A Lucky Day

There was something in the air on Monday morning, something magical. For the first time in a week, the sun was shining as I drove to work. The air was fresh and the sky was an oversaturated blue, and I was feeling uncharacteristically alive and upbeat. “This is going to be a good day,” I said aloud, my left arm hanging out the open window. I had nothing to base it on, and such statements are the things jinxes are made of.

It was a fairly productive morning, despite learning that a job I'd sent to print on Friday night was still backing up the print queue, and by lunch I felt a sense of accomplishment, as well as the desire to get out and enjoy the fresh air. Nearly everyone from work had the same idea, and I couldn't walk down a block without seeing another coworker out for a stroll. I walked a little farther, drawn to the beach I hadn't seen in weeks, and I began to entertain the notion that Something Lifechanging was going to happen. Again, it was just a fantasy with no basis in reality, but I was already viewing events in reverse from a hypothetical point in the future, a future determined by the decisions I made that day.

Did I want pizza? The place owned by mobsteresque guys was across the street, and I was considering getting hot dogs from the sidewalk café up the road. Inside, a teenage girl stared at a laptop, oblivious that a customer was tapping on the counter. In this span of time I opted to walk a little further to the bagel place instead, where I got a salt bagel with roast beef and swiss, some chips, potato salad, and a can of soda for just over five dollars. One hot dog alone was two bucks at the other place.

At the beach, I approached the deck with caution, as there was a maintenance guy walking along the roof blasting the gutters with a hose. It was a miracle he didn't slide on the sloped, shingled, and increasingly damp surface. On the deck, the old dog that hangs around with the maintenance guys eyed my food, but he was a good boy and stayed near his master who was repairing a water fountain. Before I left, I dropped a few pieces of meat on the ground for him to find later. I nearly got drenched walking out from under the deck as the guy with the hose chose that moment to blast a clogged gutter. I doubled back and took a different set of steps back down to the parking lot.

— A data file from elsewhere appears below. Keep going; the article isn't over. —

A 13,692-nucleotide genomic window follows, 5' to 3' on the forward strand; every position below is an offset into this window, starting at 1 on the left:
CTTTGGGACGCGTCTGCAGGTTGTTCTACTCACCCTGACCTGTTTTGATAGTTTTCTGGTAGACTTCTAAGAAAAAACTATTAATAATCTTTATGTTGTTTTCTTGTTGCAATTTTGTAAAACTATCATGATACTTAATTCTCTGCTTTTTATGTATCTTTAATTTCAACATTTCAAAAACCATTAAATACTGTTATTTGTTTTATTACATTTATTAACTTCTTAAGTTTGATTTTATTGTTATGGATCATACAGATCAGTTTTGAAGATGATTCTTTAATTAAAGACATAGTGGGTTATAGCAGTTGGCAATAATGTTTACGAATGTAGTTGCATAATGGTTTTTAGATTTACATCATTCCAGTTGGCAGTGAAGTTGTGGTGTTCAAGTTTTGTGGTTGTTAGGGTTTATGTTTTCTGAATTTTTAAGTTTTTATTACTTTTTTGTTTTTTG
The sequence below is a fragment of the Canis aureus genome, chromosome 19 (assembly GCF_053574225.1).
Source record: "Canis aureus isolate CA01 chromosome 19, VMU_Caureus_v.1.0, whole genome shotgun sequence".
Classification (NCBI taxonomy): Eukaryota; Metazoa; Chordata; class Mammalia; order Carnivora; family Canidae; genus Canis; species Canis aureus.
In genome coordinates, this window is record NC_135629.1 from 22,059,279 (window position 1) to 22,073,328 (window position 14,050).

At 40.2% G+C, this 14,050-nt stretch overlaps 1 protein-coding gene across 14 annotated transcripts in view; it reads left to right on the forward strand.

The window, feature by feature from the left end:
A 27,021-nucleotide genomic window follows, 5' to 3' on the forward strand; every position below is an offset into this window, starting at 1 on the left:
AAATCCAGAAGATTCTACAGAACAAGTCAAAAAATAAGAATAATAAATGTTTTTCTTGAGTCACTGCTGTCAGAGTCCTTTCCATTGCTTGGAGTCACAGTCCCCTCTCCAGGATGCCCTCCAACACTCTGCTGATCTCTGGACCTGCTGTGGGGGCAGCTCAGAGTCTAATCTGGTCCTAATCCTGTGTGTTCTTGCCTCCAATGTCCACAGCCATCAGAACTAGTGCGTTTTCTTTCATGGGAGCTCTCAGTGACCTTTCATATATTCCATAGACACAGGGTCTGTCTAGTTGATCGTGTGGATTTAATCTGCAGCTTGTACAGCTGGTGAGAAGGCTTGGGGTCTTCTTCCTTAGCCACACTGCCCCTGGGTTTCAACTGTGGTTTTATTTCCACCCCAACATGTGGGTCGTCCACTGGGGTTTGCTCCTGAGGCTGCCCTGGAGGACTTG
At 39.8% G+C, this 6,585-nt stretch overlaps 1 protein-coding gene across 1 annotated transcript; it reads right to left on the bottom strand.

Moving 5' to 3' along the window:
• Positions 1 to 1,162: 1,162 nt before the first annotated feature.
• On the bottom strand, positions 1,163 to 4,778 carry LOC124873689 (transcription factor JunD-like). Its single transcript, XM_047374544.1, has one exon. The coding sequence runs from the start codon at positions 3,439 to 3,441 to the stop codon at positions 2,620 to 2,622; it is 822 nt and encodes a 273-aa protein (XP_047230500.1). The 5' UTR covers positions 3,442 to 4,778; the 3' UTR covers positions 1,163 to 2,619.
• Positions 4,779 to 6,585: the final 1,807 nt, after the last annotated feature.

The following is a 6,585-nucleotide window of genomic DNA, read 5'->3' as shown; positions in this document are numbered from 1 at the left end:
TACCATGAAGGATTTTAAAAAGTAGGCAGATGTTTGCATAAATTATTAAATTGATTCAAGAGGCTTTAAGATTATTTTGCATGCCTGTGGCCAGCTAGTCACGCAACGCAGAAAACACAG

In the afternoon, I went to a meeting and found that no one showed up. A few minutes later, the people I was supposed to meet were outside my office wondering where I was. I guess I should have waited a little longer for them. At the end of the day, one of the supervisors handed me some junk mail and asked why my interoffice slot had my first name but a vastly different last name, let's say, “Sanchez”. I checked the e-mail directory.

“There's no Sanchez,” I told my friend.

“So who's Sanchez?” he asked.

“I'm Sanchez.”

“You're not--”

“I KNOW I'm not Sanchez!”

The conversation might not have been that Seinfeld-esque but it was damn close. I've been there nearly two years and always assumed “Sanchez” was someone else. I wonder how much mail I've missed?